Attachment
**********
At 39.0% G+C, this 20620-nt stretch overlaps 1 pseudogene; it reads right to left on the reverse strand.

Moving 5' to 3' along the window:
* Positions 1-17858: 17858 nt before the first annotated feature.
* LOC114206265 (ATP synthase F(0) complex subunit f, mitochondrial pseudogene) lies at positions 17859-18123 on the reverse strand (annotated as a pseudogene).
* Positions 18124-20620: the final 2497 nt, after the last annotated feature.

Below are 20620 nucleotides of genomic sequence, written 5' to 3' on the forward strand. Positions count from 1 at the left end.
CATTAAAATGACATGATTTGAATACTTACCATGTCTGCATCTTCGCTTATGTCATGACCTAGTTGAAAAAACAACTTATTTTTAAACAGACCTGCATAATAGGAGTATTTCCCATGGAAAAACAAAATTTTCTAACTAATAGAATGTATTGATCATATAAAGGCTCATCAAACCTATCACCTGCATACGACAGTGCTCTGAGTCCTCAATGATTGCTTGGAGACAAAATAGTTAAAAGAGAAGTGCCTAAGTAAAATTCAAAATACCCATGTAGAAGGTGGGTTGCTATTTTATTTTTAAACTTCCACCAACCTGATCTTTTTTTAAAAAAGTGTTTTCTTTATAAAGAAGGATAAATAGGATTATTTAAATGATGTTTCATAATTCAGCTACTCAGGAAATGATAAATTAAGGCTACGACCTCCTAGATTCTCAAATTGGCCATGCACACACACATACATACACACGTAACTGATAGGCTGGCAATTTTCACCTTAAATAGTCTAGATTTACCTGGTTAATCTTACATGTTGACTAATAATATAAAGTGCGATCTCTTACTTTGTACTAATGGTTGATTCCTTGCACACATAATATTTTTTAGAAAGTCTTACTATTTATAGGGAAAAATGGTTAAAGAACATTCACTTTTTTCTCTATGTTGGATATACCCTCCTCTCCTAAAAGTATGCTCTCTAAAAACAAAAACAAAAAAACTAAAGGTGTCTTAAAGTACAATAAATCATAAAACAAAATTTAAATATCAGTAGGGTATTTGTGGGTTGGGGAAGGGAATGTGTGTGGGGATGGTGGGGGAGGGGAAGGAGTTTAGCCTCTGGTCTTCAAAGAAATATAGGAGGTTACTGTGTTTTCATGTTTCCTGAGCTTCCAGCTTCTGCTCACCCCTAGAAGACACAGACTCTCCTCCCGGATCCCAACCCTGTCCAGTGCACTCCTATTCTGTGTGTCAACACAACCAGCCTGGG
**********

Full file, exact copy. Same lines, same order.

At 39.0% G+C, this 20620-nt stretch overlaps 1 pseudogene; it reads right to left on the reverse strand.

Moving 5' to 3' along the window:
* Positions 1-17858: 17858 nt before the first annotated feature.
* LOC114206265 (ATP synthase F(0) complex subunit f, mitochondrial pseudogene) lies at positions 17859-18123 on the reverse strand (annotated as a pseudogene).
* Positions 18124-20620: the final 2497 nt, after the last annotated feature.

Below are 20620 nucleotides of genomic sequence, written 5' to 3' on the forward strand. Positions count from 1 at the left end.
CATTAAAATGACATGATTTGAATACTTACCATGTCTGCATCTTCGCTTATGTCATGACCTAGTTGAAAAAACAACTTATTTTTAAACAGACCTGCATAATAGGAGTATTTCCCATGGAAAAACAAAATTTTCTAACTAATAGAATGTATTGATCATATAAAGGCTCATCAAACCTATCACCTGCATACGACAGTGCTCTGAGTCCTCAATGATTGCTTGGAGACAAAATAGTTAAAAGAGAAGTGCCTAAGTAAAATTCAAAATACCCATGTAGAAGGTGGGTTGCTATTTTATTTTTAAACTTCCACCAACCTGATCTTTTTTTAAAAAAGTGTTTTCTTTATAAAGAAGGATAAATAGGATTATTTAAATGATGTTTCATAATTCAGCTACTCAGGAAATGATAAATTAAGGCTACGACCTCCTAGATTCTCAAATTGGCCATGCACACACACATACATACACACGTAACTGATAGGCTGGCAATTTTCACCTTAAATAGTCTAGATTTACCTGGTTAATCTTACATGTTGACTAATAATATAAAGTGCGATCTCTTACTTTGTACTAATGGTTGATTCCTTGCACACATAATATTTTTTAGAAAGTCTTACTATTTATAGGGAAAAATGGTTAAAGAACATTCACTTTTTTCTCTATGTTGGATATACCCTCCTCTCCTAAAAGTATGCTCTCTAAAAACAAAAACAAAAAAACTAAAGGTGTCTTAAAGTACAATAAATCATAAAACAAAATTTAAATATCAGTAGGGTATTTGTGGGTTGGGGAAGGGAATGTGTGTGGGGATGGTGGGGGAGGGGAAGGAGTTTAGCCTCTGGTCTTCAAAGAAATATAGGAGGTTACTGTGTTTTCATGTTTCCTGAGCTTCCAGCTTCTGCTCACCCCTAGAAGACACAGACTCTCCTCCCGGATCCCAACCCTGTCCAGTGCACTCCTATTCTGTGTGTCAACACAACCAGCCTGGG